c. 1600 | Salem

Staging a Puppet Show

Nathaniel Hawthorne on what lies beneath Main Street.

In my daily walks along the principal street of my native town, it has often occurred to me that if its growth from infancy upward, and the vicissitude of characteristic scenes that have passed along this thoroughfare during the more than two centuries of its existence, could be presented to the eye in a shifting panorama, it would be an exceedingly effective method of illustrating the march of time. Acting on this idea, I have contrived a certain pictorial exhibition, somewhat in the nature of a puppet show, by means of which I propose to call up the multiform and many-colored past before the spectator, and show him the ghosts of his forefathers amid a succession of historic incidents with no greater trouble than the turning of a crank.

“Ting-a-ting-ting!” goes the bell, the curtain rises, and we behold—not, indeed, the Main-street—but the tract of leaf-strewn forestland over which its dusty pavement is hereafter to extend.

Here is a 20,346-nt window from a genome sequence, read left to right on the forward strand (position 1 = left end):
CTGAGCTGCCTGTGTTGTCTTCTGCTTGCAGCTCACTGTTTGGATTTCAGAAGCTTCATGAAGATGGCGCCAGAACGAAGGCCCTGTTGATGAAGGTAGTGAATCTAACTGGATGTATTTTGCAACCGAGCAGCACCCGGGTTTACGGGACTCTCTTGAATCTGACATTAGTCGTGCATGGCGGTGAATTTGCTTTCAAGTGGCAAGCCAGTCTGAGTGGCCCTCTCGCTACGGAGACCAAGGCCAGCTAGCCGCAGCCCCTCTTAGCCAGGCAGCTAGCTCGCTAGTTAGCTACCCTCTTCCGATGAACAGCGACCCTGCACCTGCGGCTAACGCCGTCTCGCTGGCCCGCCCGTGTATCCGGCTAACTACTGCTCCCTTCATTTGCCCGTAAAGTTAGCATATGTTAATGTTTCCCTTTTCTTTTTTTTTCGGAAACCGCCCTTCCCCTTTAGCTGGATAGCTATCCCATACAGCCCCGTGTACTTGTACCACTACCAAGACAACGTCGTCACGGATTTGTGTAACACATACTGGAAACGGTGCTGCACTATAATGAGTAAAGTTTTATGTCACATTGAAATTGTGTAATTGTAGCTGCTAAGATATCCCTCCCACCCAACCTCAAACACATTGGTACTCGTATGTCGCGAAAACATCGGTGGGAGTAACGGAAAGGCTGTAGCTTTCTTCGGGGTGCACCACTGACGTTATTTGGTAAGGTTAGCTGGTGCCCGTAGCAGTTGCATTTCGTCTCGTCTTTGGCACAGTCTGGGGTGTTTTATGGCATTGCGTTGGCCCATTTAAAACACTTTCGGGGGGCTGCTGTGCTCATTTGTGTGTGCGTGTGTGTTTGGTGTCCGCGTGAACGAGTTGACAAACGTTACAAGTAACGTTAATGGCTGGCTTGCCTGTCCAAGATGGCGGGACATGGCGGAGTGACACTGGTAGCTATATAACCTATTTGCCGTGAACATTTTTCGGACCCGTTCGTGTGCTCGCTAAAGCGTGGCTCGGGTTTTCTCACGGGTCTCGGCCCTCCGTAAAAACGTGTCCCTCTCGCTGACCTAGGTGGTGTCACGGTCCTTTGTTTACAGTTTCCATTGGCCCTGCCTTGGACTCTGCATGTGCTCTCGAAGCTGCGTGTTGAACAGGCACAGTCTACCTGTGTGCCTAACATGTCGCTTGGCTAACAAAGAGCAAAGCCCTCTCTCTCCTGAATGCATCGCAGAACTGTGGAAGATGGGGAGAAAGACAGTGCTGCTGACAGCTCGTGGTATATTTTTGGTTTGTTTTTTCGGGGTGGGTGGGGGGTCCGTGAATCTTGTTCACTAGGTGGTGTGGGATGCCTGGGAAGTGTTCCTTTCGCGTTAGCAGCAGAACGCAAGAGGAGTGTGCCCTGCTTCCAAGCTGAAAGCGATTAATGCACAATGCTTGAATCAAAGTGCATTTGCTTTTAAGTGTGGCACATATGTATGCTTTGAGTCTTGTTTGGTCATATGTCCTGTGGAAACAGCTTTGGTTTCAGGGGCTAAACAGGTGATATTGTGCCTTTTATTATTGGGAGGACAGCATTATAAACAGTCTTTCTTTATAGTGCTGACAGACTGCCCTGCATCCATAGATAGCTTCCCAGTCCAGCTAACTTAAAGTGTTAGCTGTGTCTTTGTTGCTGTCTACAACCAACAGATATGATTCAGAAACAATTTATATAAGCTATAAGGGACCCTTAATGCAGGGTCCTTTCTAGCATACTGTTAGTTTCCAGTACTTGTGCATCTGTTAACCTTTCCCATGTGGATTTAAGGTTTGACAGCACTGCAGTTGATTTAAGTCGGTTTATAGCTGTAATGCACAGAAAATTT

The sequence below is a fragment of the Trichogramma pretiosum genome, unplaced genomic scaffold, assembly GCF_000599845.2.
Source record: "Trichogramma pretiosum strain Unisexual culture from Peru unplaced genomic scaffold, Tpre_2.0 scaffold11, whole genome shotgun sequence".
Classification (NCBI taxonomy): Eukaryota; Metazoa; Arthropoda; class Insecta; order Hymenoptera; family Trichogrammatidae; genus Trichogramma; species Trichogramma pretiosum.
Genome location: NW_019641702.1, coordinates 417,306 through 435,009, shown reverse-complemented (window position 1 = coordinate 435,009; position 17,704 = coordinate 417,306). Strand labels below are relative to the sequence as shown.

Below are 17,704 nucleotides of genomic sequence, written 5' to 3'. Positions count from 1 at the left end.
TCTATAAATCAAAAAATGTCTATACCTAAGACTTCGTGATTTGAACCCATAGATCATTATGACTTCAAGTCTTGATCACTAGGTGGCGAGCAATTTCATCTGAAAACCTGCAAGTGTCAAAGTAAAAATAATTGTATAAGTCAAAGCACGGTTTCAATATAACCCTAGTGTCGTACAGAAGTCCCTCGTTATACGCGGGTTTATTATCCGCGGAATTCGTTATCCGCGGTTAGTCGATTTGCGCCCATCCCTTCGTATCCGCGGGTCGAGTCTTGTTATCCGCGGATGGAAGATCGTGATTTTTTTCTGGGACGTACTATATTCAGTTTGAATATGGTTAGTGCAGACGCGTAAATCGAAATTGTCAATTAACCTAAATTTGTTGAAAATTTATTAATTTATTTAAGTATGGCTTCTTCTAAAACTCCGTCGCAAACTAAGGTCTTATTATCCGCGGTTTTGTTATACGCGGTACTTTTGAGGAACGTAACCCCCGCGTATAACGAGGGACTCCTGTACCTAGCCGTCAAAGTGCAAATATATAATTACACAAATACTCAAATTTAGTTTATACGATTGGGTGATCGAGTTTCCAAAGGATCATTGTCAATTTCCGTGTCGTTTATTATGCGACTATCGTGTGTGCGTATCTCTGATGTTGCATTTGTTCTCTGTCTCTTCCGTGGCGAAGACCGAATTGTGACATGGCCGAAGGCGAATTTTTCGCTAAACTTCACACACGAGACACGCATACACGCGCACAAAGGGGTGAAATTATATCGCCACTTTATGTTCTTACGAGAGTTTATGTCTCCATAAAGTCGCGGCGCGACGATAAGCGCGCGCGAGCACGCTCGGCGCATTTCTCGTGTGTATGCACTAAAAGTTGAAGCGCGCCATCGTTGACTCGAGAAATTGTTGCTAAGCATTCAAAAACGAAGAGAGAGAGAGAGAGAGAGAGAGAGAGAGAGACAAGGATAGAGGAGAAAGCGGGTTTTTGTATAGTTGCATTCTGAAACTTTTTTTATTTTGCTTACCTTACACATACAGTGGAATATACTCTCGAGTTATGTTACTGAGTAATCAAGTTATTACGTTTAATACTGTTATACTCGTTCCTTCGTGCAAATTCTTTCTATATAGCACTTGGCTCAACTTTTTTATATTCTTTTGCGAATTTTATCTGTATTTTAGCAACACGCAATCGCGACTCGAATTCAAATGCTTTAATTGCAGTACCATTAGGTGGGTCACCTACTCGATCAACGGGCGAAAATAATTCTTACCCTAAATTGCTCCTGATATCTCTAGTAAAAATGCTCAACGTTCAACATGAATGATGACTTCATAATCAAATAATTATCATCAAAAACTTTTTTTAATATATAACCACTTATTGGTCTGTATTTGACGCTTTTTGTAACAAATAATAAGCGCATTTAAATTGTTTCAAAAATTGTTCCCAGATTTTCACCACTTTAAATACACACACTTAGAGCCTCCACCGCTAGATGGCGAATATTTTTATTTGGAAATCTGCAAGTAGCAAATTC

This is the ancient and primitive wood—the ever-youthful and venerably old—verdant with new twigs yet hoary, as it were, with the snowfall of innumerable years that have accumulated upon its intermingled branches. The white man’s axe has never smitten a single tree; his footstep has never crumpled a single one of the withered leaves, which all the autumns since the flood have been harvesting beneath. Along through the vista of impending boughs there is already a faintly traced path running nearly east and west, as if a prophecy or foreboding of the future street had stolen into the heart of the solemn old wood. Onward goes this hardly perceptible track, now ascending over a natural swell of land, now subsiding gently into a hollow; traversed here by a little streamlet which glitters like a snake through the gleam of sunshine, and quickly hides itself among the underbrush in its quest for the neighboring cove; and impeded there by the massy corpse of a giant of the forest, which had lived out its incalculable term of life and been overthrown by mere old age, buried in the new vegetation that is born of its decay. What footsteps can have worn this half-seen path? Hark! Do we not hear them now rustling softly over the leaves? We discern an Indian woman—a majestic and queenly woman, or else her spectral image does not represent her truly—for this is the great Squaw Sachem, whose rule, with that of her sons, extends from Mystic to Agawam. That red chief who stalks by her side is Wappacowet, her second husband, the priest and magician whose incantations shall hereafter affright the pale-faced settlers with grisly phantoms, dancing and shrieking in the woods at midnight. But greater would be the affright of the Indian necromancer if, mirrored in the pool of water at his feet, he could catch a prophetic glimpse of the noonday marvels which the white man is destined to achieve; if he could see, as in a dream, the stone front of the stately hall, which will cast its shadow over this very spot; if he could be aware that the future edifice will contain a noble museum where, among countless curiosities of earth and sea, a few Indian arrowheads shall be treasured up as memorials of a vanished race!